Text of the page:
The Production and Distribution of Knowledge in the United States

Couverture
Princeton University Press, 1962 - 416 pages

The Production and Distribution of Knowledge in the United States marked the beginning of the study of our postindustrial information society. Austrian-born economist Fritz Machlup had focused his research on the patent system, but he came to realize that patents were simply one part of a much bigger "knowledge economy." He then expanded the scope of his work to evaluate everything from stationery and typewriters to advertising to presidential addresses--anything that involved the activity of telling anyone anything. The Production and Distribution of Knowledge in the United States then revealed the new and startling shape of the U.S. economy.


Machlup's cool appraisal of the data showed that the knowledge industry accounted for nearly 29 percent of the U.S. gross national product, and that 43 percent of the civilian labor force consisted of knowledge transmitters or full-time knowledge receivers. Indeed, the proportion of the labor force involved in the knowledge economy increased from 11 to 32 percent between 1900 and 1959--a monumental shift.


Beyond documenting this revolution, Machlup founded the wholly new field of information economics. The transformation to a knowledge economy has resonated throughout the rest of the century, especially with the rise of the Internet. As two recent observers noted, "Information goods--from movies and music to software code and stock quotes--have supplanted industrial goods as the key drivers of world markets." Continued study of this change and its effects is testament to Fritz Machlup's pioneering work.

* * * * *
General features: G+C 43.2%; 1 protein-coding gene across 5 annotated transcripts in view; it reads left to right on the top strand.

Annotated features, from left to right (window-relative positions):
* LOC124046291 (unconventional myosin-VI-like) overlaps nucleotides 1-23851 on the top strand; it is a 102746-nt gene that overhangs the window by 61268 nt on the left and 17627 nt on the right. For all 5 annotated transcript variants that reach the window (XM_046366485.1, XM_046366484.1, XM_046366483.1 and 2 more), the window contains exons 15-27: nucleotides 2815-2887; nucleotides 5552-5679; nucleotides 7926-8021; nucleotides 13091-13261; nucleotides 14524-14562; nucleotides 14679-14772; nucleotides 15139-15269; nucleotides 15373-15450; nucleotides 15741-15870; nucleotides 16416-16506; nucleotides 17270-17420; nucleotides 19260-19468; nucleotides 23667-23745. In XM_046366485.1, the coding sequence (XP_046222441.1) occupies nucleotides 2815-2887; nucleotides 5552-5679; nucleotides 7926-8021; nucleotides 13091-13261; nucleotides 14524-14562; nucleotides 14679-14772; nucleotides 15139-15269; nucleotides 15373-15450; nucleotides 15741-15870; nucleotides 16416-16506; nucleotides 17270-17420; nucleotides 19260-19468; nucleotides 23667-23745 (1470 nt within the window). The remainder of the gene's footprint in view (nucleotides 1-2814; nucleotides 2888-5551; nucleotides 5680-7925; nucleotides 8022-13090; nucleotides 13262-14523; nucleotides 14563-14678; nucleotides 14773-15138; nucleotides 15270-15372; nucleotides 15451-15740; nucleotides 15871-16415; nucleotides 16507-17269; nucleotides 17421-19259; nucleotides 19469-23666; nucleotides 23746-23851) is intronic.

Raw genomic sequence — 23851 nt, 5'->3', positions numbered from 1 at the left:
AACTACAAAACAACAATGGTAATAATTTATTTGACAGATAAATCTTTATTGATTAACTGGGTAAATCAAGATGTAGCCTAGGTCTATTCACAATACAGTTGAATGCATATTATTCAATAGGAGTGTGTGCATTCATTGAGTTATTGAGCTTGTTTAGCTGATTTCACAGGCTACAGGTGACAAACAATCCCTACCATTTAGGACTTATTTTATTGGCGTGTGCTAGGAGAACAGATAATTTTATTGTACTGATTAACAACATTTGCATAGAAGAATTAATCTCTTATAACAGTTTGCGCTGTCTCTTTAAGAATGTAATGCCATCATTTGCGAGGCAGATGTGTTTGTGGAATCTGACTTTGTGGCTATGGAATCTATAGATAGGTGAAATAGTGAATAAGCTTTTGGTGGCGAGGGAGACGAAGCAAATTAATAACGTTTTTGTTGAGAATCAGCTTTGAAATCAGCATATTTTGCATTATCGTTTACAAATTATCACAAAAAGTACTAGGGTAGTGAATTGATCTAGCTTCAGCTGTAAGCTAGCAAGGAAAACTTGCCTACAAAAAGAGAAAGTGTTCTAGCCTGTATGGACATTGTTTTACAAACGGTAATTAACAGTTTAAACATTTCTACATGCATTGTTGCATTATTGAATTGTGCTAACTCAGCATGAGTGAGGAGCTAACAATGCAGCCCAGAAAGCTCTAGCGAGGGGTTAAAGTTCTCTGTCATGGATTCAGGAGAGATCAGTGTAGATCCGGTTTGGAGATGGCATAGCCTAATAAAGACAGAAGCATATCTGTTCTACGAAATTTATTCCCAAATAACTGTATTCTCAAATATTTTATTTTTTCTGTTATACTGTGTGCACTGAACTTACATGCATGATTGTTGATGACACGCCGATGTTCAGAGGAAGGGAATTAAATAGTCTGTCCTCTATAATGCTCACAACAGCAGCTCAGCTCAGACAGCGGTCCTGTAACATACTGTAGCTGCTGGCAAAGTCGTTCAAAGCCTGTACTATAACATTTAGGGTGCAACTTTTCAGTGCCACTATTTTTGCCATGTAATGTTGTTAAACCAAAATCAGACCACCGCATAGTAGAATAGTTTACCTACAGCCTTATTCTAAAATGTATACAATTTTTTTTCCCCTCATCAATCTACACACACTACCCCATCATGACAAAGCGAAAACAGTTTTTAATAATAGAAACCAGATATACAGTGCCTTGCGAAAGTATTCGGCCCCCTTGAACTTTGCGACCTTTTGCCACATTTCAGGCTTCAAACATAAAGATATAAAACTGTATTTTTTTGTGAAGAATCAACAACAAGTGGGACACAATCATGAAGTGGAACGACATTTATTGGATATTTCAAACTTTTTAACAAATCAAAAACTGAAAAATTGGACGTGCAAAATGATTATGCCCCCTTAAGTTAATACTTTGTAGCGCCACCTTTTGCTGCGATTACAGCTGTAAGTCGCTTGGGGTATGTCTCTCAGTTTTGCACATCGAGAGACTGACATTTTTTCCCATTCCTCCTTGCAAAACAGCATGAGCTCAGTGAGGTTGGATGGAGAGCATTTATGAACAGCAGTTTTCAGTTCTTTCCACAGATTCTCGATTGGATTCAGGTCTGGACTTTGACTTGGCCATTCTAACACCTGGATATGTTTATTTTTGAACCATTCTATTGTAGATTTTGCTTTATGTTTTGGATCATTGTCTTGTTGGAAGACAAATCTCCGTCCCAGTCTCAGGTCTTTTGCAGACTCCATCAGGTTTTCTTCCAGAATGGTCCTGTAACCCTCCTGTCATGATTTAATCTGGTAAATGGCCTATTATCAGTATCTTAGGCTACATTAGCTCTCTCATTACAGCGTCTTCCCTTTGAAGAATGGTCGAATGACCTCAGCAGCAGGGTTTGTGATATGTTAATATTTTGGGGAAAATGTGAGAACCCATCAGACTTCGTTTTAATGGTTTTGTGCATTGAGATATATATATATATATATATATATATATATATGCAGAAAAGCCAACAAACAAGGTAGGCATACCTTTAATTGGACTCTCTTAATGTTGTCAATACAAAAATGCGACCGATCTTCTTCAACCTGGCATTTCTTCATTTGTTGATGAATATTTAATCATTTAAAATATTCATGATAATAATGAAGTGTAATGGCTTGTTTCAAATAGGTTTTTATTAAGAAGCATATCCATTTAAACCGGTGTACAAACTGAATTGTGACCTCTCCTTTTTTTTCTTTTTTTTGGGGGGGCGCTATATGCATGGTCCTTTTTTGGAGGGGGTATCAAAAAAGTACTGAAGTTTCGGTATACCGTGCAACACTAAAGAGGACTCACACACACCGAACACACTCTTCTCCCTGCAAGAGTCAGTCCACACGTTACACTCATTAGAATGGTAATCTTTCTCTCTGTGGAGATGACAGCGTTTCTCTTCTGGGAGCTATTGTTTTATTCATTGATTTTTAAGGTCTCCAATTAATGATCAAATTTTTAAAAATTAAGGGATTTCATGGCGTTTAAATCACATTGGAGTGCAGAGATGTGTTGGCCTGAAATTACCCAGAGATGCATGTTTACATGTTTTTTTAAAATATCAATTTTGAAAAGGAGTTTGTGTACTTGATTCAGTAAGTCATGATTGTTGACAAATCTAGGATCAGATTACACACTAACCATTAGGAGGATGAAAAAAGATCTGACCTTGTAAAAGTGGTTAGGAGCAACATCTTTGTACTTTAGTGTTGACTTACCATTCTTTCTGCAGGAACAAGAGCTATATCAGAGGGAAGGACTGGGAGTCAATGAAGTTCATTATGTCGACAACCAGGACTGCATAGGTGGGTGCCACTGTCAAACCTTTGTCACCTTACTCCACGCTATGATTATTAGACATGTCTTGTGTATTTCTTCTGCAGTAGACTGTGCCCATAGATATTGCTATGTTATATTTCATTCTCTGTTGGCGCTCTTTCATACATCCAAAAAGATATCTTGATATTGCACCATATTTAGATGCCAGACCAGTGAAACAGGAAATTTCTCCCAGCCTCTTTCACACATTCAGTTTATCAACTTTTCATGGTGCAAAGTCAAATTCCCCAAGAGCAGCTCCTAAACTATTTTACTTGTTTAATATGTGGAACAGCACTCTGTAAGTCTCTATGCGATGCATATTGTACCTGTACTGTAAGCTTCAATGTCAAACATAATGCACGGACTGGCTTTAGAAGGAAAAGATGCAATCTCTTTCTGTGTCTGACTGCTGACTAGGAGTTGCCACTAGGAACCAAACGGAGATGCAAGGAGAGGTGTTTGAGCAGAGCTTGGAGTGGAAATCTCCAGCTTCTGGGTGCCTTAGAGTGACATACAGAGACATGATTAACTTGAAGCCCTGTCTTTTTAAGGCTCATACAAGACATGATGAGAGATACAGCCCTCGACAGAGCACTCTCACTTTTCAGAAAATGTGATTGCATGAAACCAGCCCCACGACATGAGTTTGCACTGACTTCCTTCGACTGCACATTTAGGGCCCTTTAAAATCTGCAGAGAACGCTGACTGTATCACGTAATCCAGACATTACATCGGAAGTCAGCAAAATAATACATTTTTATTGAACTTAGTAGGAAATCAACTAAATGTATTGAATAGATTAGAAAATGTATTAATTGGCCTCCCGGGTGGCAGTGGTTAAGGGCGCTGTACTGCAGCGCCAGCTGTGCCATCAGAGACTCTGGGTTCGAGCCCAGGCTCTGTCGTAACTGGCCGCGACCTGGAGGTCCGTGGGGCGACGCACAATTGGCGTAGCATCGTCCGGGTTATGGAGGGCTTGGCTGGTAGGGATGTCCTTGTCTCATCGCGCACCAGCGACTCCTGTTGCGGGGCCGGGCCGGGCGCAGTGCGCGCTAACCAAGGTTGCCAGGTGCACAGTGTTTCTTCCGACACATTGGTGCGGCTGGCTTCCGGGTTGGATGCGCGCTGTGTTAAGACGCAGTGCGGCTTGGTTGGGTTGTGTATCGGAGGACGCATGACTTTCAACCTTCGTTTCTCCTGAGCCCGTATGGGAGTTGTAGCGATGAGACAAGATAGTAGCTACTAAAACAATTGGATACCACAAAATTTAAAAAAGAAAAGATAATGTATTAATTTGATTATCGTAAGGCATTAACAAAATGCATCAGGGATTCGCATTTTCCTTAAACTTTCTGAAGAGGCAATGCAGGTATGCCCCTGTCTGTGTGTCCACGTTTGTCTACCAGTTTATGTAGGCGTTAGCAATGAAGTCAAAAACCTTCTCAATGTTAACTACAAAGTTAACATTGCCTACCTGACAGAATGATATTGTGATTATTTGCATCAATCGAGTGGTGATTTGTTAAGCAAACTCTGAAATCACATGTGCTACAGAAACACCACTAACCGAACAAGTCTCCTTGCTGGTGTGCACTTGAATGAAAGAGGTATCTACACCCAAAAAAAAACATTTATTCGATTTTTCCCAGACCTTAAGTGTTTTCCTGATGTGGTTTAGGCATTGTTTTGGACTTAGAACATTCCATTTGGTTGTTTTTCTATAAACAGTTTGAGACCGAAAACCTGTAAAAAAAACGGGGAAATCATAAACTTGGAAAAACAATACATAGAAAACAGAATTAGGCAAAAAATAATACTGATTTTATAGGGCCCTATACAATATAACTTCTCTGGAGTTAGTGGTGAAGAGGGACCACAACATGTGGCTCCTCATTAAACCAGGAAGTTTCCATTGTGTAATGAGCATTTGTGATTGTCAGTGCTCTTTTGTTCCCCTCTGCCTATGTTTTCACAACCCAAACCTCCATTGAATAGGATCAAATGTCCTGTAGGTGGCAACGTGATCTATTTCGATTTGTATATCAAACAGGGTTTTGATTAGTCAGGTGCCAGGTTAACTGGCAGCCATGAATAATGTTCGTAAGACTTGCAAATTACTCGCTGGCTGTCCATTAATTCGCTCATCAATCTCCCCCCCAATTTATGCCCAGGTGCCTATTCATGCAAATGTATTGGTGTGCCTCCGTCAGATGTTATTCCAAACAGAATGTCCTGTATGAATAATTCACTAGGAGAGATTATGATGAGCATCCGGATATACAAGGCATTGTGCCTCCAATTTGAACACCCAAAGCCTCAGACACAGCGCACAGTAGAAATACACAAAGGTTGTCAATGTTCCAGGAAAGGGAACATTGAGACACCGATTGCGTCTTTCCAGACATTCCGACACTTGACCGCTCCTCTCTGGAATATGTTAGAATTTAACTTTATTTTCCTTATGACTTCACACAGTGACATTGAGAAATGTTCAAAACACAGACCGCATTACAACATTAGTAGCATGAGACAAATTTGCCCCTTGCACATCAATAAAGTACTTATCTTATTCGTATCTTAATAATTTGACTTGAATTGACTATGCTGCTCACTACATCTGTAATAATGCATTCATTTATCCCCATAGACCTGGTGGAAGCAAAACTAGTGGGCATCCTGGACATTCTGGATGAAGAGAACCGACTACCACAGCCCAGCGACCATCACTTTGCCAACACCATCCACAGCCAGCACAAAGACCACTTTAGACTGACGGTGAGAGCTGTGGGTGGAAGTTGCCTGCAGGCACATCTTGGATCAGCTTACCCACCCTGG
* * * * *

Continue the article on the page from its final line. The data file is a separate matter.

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Table des matières

Introduction
3
Types of Knowledge and
13
Methods of Producing Knowledge
30
KNOWLEDGEPRODUCING INDUSTRIES AND OCCUPATIONS
44
Education
51
Training on the Job
57
Education in the Church
64
Elementary and Secondary Education
70
Photography and Phonography
236
Broadcasting
250
Advertising and Public Relations
265
Telephone Telegraph and Postal Service
275
Conventions
291
Information Machines
295
Signaling Devices
299
Information Services
323

Higher Education
77
Neglected Cost Items
92
The Total Cost of Education
103
Efficiency in Education
121
A Proposal for School Reform
134
RESEARCH AND DEVELOPMENT
145
Inventive Effort and Patent Protection
161
Research Company Size and Competition
176
Research as National Product
183
Basic Research and Higher Education
199
The Media of Communication
207
Government as Knowledge Industry
343
Total Production of Knowledge
348
Knowledge Production 1958 By Industry
352
Knowledge Production and Economic Growth
362
The Growth Rates of Knowledge Industries
366
Occupational Structure
377
The Income Shares of KnowledgeProducing Occupations
388
Some Implications
395
Index
401
Droits d'auteur

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